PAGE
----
To dive into the topic, we should introduce you to a few new words and actions... Otherwise, there will be nothing to talk about. Of course, this is jargon that comes to us from English, so I'll add translations in parentheses.
What words and actions?
- git repository
- how to ignore some files (.gitignore)
And so on.
Statuses in Git
Git has several statues that need to be understood and remembered:
How should you understand this?
These are statuses that apply to the files containing our code. In other words, their life cycle usually looks like this:
- A file that is created but not yet added to the repository has the "untracked" status.
- When we make changes to files that have already been added to the Git repository, then their status is "modified".
- Among the files that we have changed, we select the ones that we need (for example, we do not need compiled classes), and these classes are changed to the "staged" status.
- A commit is created from prepared files in the staged state and goes into the Git repository. After that, there are no files with the "staged" status. But there may still be files whose status is "modified".
This is how it looks:
What is a commit?
A commit is the main event when it comes to version control. It contains all the changes made since the commit began. Commits are linked together like a singly linked list.
Specifically, there is a first commit. When the second commit is created, it (the second) knows what comes after the first. And in this manner, information can be tracked.
A commit also has its own information, so-called metadata:
- the commit's unique identifier, which can be used to find it
- the name of the commit's author, who created it
- the date the commit was created
- a comment that describes what was done during the commit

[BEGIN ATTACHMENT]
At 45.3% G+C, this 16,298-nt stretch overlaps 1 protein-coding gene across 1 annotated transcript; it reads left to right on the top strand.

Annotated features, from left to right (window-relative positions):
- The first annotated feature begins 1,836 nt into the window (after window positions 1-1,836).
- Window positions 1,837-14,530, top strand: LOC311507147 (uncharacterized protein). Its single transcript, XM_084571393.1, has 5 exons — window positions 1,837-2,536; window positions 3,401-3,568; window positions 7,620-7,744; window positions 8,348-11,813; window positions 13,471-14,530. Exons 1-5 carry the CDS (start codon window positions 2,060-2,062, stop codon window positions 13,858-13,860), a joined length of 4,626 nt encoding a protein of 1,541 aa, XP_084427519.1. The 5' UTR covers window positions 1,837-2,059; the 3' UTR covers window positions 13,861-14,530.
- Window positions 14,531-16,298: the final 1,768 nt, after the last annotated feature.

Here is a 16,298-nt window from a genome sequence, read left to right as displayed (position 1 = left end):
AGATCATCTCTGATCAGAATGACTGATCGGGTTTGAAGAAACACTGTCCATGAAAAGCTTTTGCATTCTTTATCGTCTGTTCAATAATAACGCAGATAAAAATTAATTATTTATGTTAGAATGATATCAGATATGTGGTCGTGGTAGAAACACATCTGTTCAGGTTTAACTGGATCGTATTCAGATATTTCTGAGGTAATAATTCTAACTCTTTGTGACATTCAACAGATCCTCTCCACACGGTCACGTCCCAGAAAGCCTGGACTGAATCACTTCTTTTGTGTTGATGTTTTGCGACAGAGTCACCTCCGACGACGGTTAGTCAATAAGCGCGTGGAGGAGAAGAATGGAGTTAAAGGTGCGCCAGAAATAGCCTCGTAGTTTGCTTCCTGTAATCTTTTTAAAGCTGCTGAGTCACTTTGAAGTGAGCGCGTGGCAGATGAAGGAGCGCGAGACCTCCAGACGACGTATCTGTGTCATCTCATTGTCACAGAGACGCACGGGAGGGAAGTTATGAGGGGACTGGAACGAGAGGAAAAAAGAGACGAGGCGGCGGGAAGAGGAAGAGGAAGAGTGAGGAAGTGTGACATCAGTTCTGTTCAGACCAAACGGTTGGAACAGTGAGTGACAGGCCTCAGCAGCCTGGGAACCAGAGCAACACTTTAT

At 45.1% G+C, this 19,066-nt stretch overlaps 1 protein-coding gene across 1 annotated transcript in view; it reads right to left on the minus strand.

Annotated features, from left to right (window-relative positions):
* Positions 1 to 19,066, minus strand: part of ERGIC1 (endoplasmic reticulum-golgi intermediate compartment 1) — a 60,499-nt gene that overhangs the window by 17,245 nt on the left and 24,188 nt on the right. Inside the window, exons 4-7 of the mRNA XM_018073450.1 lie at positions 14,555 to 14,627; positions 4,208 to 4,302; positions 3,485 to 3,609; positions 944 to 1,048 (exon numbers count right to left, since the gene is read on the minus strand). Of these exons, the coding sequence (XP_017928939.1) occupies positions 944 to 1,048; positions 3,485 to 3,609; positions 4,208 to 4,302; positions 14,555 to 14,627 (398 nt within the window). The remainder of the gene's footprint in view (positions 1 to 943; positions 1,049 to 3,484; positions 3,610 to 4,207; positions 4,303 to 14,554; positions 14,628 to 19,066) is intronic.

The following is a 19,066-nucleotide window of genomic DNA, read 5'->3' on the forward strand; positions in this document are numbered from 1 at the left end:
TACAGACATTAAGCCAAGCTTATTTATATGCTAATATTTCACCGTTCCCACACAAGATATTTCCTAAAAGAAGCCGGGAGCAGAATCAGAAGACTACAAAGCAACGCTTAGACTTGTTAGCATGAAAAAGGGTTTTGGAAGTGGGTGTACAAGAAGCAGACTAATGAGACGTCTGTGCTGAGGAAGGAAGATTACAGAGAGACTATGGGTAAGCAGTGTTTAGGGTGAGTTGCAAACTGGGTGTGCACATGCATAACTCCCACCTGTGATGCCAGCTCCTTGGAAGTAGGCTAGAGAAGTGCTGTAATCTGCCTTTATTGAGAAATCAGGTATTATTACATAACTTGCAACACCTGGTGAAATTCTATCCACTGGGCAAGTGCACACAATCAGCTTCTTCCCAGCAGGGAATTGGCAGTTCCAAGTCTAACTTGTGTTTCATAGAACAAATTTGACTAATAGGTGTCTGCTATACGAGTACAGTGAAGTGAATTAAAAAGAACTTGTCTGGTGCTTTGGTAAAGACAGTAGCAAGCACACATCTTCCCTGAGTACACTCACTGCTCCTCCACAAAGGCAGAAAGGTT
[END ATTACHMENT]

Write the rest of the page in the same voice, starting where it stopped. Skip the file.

Here's how it looks:
What is a branch?
A branch is a pointer to some commit. Because a commit knows which commit precedes it, when a branch points to a commit, all those previous commits also apply to it.
Accordingly, we could say that you can have as many branches as you want pointing to the same commit.
Work happens in branches, so when a new commit is created, the branch moves its pointer to the more recent commit.
Getting started with Git
You can work with a local repository alone as well as with a remote one.
To practice the required commands, you can limit yourself to the local repository. It only stores all the project's information locally in the .git folder.
If we're talking about the remote repository, then all the information is stored somewhere on the remote server: only a copy of the project is stored locally. Changes made to your local copy can be pushed (git push) to the remote repository.
In our discussion here and below, we are talking about working with Git in the console. Of course, you can use some sort of GUI-based solution (for example, IntelliJ IDEA), but first you should figure out what commands are being executed and what they mean.
Working with Git in a local repository
To create a local repository, you need to write:
This will create a hidden .git folder in the console's current directory.
The .git folder stores all information about the Git repository. Don't delete it ;)
Next, files are added to the project, and they are assigned the "Untracked" status. To check the current status of your work, write this:
We are in the master branch, and here we will remain until we switch to another branch.